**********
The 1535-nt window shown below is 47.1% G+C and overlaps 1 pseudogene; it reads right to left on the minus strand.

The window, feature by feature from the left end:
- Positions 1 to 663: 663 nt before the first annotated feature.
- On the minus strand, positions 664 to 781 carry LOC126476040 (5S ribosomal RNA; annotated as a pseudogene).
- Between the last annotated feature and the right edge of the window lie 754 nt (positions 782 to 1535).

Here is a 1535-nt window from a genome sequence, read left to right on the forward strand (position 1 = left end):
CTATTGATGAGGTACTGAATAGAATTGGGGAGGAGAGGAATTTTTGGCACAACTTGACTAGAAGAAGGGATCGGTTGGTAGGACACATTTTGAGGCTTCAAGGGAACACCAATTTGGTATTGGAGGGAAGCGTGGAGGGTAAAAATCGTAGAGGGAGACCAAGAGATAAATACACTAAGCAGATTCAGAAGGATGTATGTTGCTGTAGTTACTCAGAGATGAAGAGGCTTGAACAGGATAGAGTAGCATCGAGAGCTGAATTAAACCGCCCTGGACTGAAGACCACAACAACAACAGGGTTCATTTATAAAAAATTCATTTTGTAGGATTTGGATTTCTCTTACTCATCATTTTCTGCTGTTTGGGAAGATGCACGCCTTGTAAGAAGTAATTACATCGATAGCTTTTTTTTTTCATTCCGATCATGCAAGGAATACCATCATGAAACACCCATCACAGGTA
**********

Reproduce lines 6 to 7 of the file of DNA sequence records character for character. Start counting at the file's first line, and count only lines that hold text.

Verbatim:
Here is a 1535-nt window from a genome sequence, read left to right on the forward strand (position 1 = left end):
CTATTGATGAGGTACTGAATAGAATTGGGGAGGAGAGGAATTTTTGGCACAACTTGACTAGAAGAAGGGATCGGTTGGTAGGACACATTTTGAGGCTTCAAGGGAACACCAATTTGGTATTGGAGGGAAGCGTGGAGGGTAAAAATCGTAGAGGGAGACCAAGAGATAAATACACTAAGCAGATTCAGAAGGATGTATGTTGCTGTAGTTACTCAGAGATGAAGAGGCTTGAACAGGATAGAGTAGCATCGAGAGCTGAATTAAACCGCCCTGGACTGAAGACCACAACAACAACAGGGTTCATTTATAAAAAATTCATTTTGTAGGATTTGGATTTCTCTTACTCATCATTTTCTGCTGTTTGGGAAGATGCACGCCTTGTAAGAAGTAATTACATCGATAGCTTTTTTTTTTCATTCCGATCATGCAAGGAATACCATCATGAAACACCCATCACAGGTA